It’s a simple equation, really: the manner in which we view and act upon the natural world is necessarily reflective of the state of consciousness that we as individuals (and as groups of various size up to and including the entirety of the human condition) have attained, work with, and bring to the party.
My current challenge is to not be impatient with it all. Things are changing, and I need to be mindful to recognize and celebrate that rather than burn energy wishing that things were moving at a more sprightly clip.
In Tanzania, land management practices achieve the twinned yield of highly prized coffee beans and expanded habitat for chimpanzees. The compelling conservation story allows local farmers to enjoy a premium price, greatly beneficial to the welfare of the local population.
Venice, Italy moves forward with plans to turn the algae that famously blooms in and clogs its canals (along with additional, lab-cultivated algae) into biofuel.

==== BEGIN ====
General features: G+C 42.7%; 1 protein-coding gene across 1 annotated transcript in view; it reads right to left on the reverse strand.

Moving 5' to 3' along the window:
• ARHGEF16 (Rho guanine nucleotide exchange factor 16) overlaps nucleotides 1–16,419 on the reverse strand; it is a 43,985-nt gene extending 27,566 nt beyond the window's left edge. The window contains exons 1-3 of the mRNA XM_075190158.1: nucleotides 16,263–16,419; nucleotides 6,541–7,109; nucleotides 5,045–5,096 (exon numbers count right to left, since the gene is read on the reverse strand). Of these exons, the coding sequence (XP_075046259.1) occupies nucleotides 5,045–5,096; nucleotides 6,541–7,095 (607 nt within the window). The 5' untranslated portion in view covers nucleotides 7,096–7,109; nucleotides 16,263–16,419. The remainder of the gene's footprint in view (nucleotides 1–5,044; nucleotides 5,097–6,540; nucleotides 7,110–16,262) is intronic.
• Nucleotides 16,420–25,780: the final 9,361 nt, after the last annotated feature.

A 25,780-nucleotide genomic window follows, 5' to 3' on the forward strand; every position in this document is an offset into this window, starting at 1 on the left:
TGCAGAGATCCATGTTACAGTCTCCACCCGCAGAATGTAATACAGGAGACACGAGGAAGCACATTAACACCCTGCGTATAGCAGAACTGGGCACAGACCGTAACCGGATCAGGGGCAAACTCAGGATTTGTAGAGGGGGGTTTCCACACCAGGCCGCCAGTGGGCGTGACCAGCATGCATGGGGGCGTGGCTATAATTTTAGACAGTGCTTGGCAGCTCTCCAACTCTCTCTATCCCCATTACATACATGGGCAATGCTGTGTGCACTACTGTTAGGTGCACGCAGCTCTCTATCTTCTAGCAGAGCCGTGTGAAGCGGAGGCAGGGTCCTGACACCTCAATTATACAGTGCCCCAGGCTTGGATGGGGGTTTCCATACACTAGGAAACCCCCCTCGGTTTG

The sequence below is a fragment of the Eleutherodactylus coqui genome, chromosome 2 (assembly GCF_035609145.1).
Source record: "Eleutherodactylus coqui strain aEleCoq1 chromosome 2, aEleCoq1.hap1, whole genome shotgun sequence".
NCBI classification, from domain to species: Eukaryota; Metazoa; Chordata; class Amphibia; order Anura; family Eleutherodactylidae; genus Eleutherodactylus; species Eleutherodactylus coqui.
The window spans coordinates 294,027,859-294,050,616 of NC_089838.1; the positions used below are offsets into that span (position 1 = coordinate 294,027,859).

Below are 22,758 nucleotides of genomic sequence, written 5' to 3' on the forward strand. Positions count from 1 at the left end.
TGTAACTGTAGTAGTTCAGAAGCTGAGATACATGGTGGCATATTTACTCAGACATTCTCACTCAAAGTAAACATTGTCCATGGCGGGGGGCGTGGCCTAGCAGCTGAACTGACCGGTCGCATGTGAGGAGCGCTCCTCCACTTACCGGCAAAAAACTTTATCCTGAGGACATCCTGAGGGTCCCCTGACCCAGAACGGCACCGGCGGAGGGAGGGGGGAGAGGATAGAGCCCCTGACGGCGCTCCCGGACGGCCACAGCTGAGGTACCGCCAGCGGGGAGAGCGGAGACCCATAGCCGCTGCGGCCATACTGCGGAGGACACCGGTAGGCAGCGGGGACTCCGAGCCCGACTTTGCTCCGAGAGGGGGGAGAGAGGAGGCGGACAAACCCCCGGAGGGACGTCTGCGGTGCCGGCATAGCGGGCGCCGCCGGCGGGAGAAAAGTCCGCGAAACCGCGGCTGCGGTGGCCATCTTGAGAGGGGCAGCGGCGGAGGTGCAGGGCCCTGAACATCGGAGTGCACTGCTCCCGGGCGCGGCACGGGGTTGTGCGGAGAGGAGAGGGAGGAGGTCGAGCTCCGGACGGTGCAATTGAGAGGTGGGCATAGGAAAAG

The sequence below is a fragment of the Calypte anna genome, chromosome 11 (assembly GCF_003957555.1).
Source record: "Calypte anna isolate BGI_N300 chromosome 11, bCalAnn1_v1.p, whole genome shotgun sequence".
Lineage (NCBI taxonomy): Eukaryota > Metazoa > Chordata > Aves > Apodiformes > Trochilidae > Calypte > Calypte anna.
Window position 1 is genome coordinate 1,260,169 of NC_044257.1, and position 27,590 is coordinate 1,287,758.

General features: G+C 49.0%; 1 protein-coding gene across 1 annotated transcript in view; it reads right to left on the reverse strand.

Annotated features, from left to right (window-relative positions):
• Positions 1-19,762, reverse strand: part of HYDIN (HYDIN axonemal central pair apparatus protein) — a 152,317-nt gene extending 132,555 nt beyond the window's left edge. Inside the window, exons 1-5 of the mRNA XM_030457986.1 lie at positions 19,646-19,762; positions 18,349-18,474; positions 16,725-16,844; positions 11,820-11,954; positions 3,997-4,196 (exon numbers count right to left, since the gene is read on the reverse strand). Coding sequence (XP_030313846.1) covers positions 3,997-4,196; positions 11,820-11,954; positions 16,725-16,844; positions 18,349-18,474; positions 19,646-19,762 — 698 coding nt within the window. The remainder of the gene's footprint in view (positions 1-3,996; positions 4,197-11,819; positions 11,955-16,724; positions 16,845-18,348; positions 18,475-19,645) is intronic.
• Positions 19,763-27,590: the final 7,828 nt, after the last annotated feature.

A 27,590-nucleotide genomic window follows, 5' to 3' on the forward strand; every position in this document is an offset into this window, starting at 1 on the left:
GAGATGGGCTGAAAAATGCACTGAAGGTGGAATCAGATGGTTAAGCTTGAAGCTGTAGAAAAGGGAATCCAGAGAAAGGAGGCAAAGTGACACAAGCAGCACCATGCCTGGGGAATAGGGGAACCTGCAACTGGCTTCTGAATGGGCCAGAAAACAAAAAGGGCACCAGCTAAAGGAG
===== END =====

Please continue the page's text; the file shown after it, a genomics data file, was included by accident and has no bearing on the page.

These are projects that differ in location and in focus to the point of perhaps seeming wholly unrelated. I’d suggest that what we see here is akin to standing with your nose to a Seurat painting: you see a few dots of different color that don’t seem to connect or reveal anything of sense, until you take a few steps back, and something of real meaning and beauty arises. (Advisory note: I do not recommend trying this exercise with an actual museum collection pointillist painting. You’ll be escorted out without the chance to delight in that $12 museum cafeteria grilled cheese for which you were hankering.)
The entirety of my latest musings may be found here at Tonic.com.
I came to a certain measure of acceptance and understanding since writing and submitting this piece mid-week, prior to my trip to Maine and back, that the impatience on my part (at what I deem change that is too slow) isn’t constructive.
Observe the changes. Applaud them. Help bring about more. That’s the mission.